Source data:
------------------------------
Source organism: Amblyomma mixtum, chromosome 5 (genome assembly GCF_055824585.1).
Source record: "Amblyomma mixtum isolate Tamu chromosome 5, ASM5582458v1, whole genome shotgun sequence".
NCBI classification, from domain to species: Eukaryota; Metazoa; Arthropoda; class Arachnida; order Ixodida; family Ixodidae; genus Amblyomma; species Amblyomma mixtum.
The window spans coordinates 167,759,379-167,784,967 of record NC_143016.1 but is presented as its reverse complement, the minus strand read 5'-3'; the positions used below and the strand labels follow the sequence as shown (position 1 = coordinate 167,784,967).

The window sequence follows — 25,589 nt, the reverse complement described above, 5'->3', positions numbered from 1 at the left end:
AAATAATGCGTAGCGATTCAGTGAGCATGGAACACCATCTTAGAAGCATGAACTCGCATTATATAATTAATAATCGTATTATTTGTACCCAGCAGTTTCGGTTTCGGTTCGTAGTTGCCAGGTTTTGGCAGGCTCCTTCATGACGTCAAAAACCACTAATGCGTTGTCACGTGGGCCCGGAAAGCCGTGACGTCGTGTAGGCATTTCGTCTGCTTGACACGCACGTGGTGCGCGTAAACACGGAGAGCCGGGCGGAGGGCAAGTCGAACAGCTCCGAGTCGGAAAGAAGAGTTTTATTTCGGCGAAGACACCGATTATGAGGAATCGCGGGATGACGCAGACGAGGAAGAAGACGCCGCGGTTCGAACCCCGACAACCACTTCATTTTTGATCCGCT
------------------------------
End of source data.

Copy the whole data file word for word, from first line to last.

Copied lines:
Source organism: Amblyomma mixtum, chromosome 5 (genome assembly GCF_055824585.1).
Source record: "Amblyomma mixtum isolate Tamu chromosome 5, ASM5582458v1, whole genome shotgun sequence".
NCBI classification, from domain to species: Eukaryota; Metazoa; Arthropoda; class Arachnida; order Ixodida; family Ixodidae; genus Amblyomma; species Amblyomma mixtum.
The window spans coordinates 167,759,379-167,784,967 of record NC_143016.1 but is presented as its reverse complement, the minus strand read 5'-3'; the positions used below and the strand labels follow the sequence as shown (position 1 = coordinate 167,784,967).

The window sequence follows — 25,589 nt, the reverse complement described above, 5'->3', positions numbered from 1 at the left end:
AAATAATGCGTAGCGATTCAGTGAGCATGGAACACCATCTTAGAAGCATGAACTCGCATTATATAATTAATAATCGTATTATTTGTACCCAGCAGTTTCGGTTTCGGTTCGTAGTTGCCAGGTTTTGGCAGGCTCCTTCATGACGTCAAAAACCACTAATGCGTTGTCACGTGGGCCCGGAAAGCCGTGACGTCGTGTAGGCATTTCGTCTGCTTGACACGCACGTGGTGCGCGTAAACACGGAGAGCCGGGCGGAGGGCAAGTCGAACAGCTCCGAGTCGGAAAGAAGAGTTTTATTTCGGCGAAGACACCGATTATGAGGAATCGCGGGATGACGCAGACGAGGAAGAAGACGCCGCGGTTCGAACCCCGACAACCACTTCATTTTTGATCCGCT